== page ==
program aids Qwest's recovery
Denver Business Journal
Friday, August 11, 2006
With quarterly earnings
reports showing a profit for two consecutive quarters and
its stock gaining traction on Wall Street, the questions
about Denver-based Qwest Communications International Inc.
have swung from "will it survive?" to "how'd they do it?" in
the past five years.
"The recovery is behind us," said Oren Shaffer, chief
financial officer of Qwest. "Now, we're building on the
But true recovery, as they say in various 12-step programs,
is an ongoing process.
While few would dispute that Qwest's turn from the brink of
bankruptcy has been impressive, observers differ on how --
or if -- the telecommunications company can keep the
As one of the area's few big flagship companies, Qwest's
vitality remains critical to the Denver economy.
Qwest employs 40,000 people -- including 10,000 in
Colorado. Many local businesses -- from vendors who deal
directly with Qwest to restaurants that serve the company's
employees -- also rely on the company's financial health.
In talking to analysts and Shaffer about Qwest's recovery,
the Denver Business Journal identified 12 steps Qwest took
-- and must continue to take -- to ensure its relevance in
the rapidly consolidating telecommunications universe:
Step 1: Admit
there's a problem -- Joe Nacchio's "voluntary" resignation
in mid-2002 set the stage for Qwest's recovery.
Indeed, Qwest's then-plummetting stock actually rose more
than 20 percent to $5 a share on the day Nacchio resigned.
He left Qwest under a pall of scandal that's still playing
out in court.
The former Qwest CEO is awaiting a trial for 42 counts of
insider trading for allegedly selling $101 million in stock
based on inside information that the Baby Bell wouldn't be
able to meet revenue targets.
But Nacchio's Qwest also earned a reputation for poor
service, low morale and dismal market performance that
managed to disenchant customers, shareholders, debtholders,
vendors and employees.
"Qwest was just one step away from becoming WorldCom," said
Eric Paulak, a Boulder-based analyst for Gartner Inc.,
referring to the troubled long-distance telecommunications
company that eventually emerged from bankruptcy, changed its
name back to MCI and sold to Verizon in 2005.
Recruit new executive leadership to restore sanity --
Immediately after Nacchio's resignation, Qwest's board
unanimously elected Dick Notebaert its chairman and CEO.
A stark contrast to the brash Nacchio, Notebaert guided
Ameritech's purchase by SBC Communications (now AT&T) in
Upon getting the Qwest job, Notebaert declared he would
focus on repairing the company's balance sheet and damaged
Some, including Scott Cleland, president of the Precursor
Group, a telecom research firm based in McLean, Va., doubted
that even an executive with Notebaert's skills could fix
Qwest's dire situation.
"I didn't believe he could turn it around, but I was dead
wrong," Cleland said. "The fact that they did is a
testament to Notebaert and Shaffer's leadership."
A self-described "raging fan" of Notebaert, Cleland said the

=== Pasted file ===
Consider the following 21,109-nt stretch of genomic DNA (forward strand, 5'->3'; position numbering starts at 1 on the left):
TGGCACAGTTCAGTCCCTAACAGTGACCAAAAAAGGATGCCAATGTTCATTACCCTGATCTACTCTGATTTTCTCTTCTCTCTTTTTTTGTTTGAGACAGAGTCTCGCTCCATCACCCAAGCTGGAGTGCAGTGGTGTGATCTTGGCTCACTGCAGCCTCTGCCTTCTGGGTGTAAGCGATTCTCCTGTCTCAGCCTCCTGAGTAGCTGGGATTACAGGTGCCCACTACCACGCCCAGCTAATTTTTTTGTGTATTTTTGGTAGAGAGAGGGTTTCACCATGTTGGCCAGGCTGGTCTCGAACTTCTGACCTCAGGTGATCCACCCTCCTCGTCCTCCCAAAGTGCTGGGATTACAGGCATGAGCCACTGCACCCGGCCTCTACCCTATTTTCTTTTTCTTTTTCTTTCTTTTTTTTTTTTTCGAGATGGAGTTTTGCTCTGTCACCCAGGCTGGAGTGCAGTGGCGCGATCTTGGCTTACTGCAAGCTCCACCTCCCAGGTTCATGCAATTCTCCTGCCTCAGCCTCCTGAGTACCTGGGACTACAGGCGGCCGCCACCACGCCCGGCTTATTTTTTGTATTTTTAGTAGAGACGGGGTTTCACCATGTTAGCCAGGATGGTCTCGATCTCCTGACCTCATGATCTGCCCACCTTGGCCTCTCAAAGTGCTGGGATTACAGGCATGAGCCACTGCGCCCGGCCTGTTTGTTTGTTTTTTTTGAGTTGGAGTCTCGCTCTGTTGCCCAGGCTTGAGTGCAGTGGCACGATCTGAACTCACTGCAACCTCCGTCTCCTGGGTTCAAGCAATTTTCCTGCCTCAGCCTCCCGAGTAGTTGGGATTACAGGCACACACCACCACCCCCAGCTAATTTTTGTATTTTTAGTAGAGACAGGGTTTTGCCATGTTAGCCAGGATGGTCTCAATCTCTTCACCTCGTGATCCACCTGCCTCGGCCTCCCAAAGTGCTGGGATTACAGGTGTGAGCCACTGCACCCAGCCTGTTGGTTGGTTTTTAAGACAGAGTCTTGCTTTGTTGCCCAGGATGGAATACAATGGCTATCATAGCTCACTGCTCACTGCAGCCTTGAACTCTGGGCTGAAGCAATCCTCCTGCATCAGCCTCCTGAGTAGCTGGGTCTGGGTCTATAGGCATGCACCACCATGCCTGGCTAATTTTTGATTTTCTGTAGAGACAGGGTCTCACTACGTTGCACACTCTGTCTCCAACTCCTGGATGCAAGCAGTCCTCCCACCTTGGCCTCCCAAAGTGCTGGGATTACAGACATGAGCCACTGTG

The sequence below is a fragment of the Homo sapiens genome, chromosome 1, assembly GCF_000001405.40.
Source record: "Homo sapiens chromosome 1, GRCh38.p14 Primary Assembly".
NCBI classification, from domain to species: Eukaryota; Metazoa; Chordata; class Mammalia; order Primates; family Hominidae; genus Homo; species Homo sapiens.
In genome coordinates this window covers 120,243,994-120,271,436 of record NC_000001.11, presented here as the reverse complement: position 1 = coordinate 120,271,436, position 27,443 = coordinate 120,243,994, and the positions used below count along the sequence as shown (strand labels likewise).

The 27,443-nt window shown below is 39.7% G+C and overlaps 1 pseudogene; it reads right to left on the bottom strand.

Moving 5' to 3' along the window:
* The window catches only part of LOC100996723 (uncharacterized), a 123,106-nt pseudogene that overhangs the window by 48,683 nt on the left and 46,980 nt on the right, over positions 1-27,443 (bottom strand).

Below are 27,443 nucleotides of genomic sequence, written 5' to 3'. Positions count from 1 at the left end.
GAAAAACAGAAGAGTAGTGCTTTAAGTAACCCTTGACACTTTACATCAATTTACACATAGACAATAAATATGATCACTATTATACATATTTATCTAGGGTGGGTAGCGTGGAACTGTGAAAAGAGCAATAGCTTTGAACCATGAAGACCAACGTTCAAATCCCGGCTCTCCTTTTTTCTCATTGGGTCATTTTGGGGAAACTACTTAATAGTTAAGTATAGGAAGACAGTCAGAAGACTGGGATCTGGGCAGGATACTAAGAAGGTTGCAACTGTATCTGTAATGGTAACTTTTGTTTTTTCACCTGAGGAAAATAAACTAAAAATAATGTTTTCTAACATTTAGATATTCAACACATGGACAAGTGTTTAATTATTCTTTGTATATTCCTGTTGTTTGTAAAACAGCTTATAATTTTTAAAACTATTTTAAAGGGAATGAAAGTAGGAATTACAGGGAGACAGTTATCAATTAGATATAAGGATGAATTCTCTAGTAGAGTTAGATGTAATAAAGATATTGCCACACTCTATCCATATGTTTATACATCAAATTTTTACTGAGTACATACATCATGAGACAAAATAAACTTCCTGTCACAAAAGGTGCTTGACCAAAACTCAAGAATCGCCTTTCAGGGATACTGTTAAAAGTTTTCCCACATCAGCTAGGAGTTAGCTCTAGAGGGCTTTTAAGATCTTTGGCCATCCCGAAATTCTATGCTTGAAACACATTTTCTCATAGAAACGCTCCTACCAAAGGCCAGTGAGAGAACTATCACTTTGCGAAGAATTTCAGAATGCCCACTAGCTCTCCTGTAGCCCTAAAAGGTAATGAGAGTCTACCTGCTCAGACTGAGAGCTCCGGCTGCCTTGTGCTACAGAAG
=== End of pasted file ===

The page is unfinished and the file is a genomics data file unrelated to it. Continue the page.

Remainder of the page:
CEO solved Qwest's financial problems "the old-fashioned
"He did it with smart, ethical performance," Cleland said.
"Clearly, he had a long-term vision."
To repair Qwest's fractured balance sheet, Notebaert tapped
Shaffer, a trusted colleague from his Ameritech days, as
Qwest's chief financial officer.
Shaffer replaced Robin Szeliga, who recently was sentenced
to two years probation, six months of home detention and a
$250,000 fine for her role in Qwest's accounting scandal.
Szeliga is expected to be a key witness in the government's
insider-trading case against Nacchio.
Step 3: Make
amends with employees -- Qwest workers, particularly those
from the US West era, were completely demoralized by the
time Notebaert came on board.
Cleland said Notebaert was wise in tackling concerns from
Qwest employees early on.
"The first thing he did was to calm down all the irate
constituencies and buy himself time," he said. "After that,
he rallied the employees and company around his new 'Spirit
of Service' vision. He basically rallied the company around
the new idea and ideal."
Step 4: Make
amends with customers -- Given the magnitude of Qwest's
problems, Shaffer said it would have been easy for Notebaert
to focus on the company's internal trappings. But that
wouldn't have improved the company's public image.
The company set out to improve its customer service scores,
which Shaffer claims are now "higher than they've ever
Qwest also established online feedback forums, giving
employees ways to determine what customer service glitches
need to be fixed.
"We believe it's much more economical to hold on to the
customers," Shaffer said.
Step 5: Make
amends with shareholders and debtholders -- Notebaert
credits Qwest's financial team with being "very creative" in
restructuring its debt.
On Shaffer's watch, Qwest's debt has shrunk to $14 billion
from a high of $19 billion. The company expects to lower
that number even more as its finances improve.
"We're on a tremendous run now," Shaffer said. "We've
demonstrated value in our organization and expanded
But Brian Hamilton, CEO of Profitcents, a market research
firm based in Raleigh, N.C., said while Qwest has good
cash-flow management, he's concerned about the company's
static liquidity, which he called "kind of soft."
"If operations fell off, that could create some problems,"
Step 6: Make
a fearless and searching inventory of the organization -- In
Notebaert's time, Qwest has eliminated 11,000 positions
(largely through attrition) and dramatically reduced the
company's operating expenses.
Qwest also got out of the publishing business in November
2002 by selling its Yellow Pages division to two private
equity firms for $7.1 billion.